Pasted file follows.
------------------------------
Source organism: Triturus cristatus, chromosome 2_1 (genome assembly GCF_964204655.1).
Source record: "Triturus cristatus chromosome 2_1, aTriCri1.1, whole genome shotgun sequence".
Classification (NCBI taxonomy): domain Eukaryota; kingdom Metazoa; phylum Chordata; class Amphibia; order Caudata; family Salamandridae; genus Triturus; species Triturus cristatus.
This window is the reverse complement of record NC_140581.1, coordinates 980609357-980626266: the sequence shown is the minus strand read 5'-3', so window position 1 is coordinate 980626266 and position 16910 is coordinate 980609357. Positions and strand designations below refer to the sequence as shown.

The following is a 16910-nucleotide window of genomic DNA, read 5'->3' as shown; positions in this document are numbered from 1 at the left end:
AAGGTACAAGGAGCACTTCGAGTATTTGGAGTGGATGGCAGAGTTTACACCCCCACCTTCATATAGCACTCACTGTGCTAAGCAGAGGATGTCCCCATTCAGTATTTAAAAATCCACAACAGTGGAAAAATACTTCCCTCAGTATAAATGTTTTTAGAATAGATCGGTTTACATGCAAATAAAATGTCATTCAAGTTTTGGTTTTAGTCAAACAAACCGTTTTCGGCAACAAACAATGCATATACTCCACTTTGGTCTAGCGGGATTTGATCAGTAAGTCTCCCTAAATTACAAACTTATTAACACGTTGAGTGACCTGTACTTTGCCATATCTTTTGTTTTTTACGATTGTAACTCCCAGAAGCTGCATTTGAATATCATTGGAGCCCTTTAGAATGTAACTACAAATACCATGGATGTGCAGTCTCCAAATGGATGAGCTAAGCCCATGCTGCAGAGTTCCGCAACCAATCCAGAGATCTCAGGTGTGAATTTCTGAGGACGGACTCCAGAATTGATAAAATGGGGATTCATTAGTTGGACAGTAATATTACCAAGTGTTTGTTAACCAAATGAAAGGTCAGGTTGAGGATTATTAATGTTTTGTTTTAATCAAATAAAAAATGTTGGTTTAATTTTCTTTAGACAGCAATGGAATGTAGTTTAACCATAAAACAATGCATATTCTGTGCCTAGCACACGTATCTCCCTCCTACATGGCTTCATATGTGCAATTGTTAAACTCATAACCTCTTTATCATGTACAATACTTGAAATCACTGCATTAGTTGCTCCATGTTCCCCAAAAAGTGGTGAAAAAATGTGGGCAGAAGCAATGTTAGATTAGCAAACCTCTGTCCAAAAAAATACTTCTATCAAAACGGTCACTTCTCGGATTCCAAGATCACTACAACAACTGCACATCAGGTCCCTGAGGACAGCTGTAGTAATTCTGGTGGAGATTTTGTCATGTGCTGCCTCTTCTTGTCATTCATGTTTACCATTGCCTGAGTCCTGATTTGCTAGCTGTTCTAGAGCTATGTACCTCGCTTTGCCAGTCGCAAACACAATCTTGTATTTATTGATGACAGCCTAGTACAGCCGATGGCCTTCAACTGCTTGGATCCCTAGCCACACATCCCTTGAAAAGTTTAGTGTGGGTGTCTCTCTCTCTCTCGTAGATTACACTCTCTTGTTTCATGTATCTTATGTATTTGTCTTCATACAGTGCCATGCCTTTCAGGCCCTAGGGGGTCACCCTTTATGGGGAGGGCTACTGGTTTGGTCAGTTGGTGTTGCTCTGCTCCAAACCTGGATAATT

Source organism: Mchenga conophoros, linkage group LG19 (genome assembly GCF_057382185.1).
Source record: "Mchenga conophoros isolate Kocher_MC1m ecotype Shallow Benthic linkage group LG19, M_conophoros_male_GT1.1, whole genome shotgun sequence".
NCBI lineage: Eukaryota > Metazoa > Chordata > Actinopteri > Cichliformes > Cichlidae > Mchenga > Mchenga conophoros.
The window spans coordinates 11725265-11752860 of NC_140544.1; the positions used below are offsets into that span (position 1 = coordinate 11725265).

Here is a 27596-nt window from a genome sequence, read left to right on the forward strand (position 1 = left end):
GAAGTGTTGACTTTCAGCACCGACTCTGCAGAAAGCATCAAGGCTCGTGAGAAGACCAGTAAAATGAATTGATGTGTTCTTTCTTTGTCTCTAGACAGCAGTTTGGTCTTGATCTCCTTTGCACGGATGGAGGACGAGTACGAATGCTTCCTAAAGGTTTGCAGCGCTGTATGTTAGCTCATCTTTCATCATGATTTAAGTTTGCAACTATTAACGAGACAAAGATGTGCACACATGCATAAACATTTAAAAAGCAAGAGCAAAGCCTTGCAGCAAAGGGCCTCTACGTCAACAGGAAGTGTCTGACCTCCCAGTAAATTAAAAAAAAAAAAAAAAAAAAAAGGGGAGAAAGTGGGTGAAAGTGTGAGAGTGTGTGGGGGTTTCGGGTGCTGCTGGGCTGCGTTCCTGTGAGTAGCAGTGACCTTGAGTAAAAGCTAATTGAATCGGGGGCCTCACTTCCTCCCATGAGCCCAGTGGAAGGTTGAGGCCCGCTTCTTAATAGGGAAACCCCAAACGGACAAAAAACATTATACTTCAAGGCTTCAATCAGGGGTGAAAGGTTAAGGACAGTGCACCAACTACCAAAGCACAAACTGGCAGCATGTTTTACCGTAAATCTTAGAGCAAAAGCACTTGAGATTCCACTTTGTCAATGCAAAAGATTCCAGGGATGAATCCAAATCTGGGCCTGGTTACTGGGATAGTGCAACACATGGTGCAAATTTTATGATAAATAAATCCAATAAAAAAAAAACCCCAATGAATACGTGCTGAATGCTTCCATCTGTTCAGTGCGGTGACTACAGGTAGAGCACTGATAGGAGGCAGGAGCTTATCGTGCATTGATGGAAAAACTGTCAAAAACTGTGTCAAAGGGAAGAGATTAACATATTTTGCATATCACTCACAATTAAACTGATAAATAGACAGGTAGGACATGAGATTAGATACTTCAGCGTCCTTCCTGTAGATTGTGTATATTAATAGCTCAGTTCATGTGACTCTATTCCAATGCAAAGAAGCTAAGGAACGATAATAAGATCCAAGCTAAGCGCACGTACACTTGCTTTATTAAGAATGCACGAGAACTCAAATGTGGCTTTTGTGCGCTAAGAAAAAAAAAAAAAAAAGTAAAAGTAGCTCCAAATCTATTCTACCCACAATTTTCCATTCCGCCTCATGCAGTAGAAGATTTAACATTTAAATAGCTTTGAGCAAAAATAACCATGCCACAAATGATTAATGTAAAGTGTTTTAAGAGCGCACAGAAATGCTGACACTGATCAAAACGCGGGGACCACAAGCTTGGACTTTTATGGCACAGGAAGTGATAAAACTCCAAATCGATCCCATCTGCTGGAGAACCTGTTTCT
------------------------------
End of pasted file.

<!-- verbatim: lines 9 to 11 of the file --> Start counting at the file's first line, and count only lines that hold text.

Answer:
NCBI lineage: Eukaryota > Metazoa > Chordata > Actinopteri > Cichliformes > Cichlidae > Mchenga > Mchenga conophoros.
The window spans coordinates 11725265-11752860 of NC_140544.1; the positions used below are offsets into that span (position 1 = coordinate 11725265).

Here is a 27596-nt window from a genome sequence, read left to right on the forward strand (position 1 = left end):